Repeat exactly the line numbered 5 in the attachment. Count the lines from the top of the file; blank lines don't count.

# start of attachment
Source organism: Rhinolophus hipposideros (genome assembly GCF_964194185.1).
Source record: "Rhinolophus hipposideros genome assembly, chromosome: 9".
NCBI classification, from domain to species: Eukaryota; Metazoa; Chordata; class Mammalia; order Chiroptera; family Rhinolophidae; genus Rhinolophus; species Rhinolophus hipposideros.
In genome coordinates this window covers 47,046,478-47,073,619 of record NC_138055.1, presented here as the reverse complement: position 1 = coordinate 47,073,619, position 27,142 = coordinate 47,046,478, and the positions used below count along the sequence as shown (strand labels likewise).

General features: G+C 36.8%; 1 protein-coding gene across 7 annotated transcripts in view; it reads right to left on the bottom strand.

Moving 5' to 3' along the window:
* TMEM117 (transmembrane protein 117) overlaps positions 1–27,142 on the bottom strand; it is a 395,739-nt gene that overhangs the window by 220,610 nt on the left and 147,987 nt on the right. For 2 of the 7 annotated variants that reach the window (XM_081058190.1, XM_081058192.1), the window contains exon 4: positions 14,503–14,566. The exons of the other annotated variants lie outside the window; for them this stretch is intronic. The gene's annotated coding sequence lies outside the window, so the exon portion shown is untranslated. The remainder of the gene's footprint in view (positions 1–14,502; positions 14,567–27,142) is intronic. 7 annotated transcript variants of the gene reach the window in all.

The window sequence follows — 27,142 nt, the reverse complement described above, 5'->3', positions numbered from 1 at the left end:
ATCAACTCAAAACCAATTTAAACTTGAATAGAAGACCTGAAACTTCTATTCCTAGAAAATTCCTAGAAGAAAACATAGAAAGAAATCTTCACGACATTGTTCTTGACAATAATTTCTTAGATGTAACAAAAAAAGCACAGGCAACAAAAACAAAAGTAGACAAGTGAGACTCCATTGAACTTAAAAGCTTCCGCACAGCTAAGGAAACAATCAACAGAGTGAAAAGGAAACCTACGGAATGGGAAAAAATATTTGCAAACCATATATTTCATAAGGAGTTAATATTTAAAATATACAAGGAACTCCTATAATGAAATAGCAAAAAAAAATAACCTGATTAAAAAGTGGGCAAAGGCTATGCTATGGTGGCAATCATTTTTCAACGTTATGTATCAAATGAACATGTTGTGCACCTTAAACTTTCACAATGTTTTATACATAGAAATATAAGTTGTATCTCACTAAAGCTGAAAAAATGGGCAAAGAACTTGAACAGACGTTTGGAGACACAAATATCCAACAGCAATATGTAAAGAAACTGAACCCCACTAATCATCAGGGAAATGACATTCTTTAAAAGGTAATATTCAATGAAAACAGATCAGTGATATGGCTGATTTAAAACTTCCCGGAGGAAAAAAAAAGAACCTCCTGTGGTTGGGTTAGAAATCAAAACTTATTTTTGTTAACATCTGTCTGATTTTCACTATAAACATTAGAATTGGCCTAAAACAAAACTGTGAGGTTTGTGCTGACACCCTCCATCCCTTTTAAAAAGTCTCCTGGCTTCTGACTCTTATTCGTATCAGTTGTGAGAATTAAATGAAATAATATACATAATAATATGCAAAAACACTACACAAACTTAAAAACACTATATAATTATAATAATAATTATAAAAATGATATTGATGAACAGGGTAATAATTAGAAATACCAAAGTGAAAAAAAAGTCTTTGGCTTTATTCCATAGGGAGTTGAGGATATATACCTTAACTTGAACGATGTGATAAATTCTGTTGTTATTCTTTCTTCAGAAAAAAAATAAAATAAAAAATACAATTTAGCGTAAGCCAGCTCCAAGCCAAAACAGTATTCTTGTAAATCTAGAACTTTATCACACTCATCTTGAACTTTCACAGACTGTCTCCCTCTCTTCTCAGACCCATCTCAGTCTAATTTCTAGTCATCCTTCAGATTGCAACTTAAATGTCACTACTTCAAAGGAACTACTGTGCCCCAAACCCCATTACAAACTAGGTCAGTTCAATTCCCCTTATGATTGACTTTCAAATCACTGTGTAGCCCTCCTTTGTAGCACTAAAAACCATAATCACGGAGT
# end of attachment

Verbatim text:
General features: G+C 36.8%; 1 protein-coding gene across 7 annotated transcripts in view; it reads right to left on the bottom strand.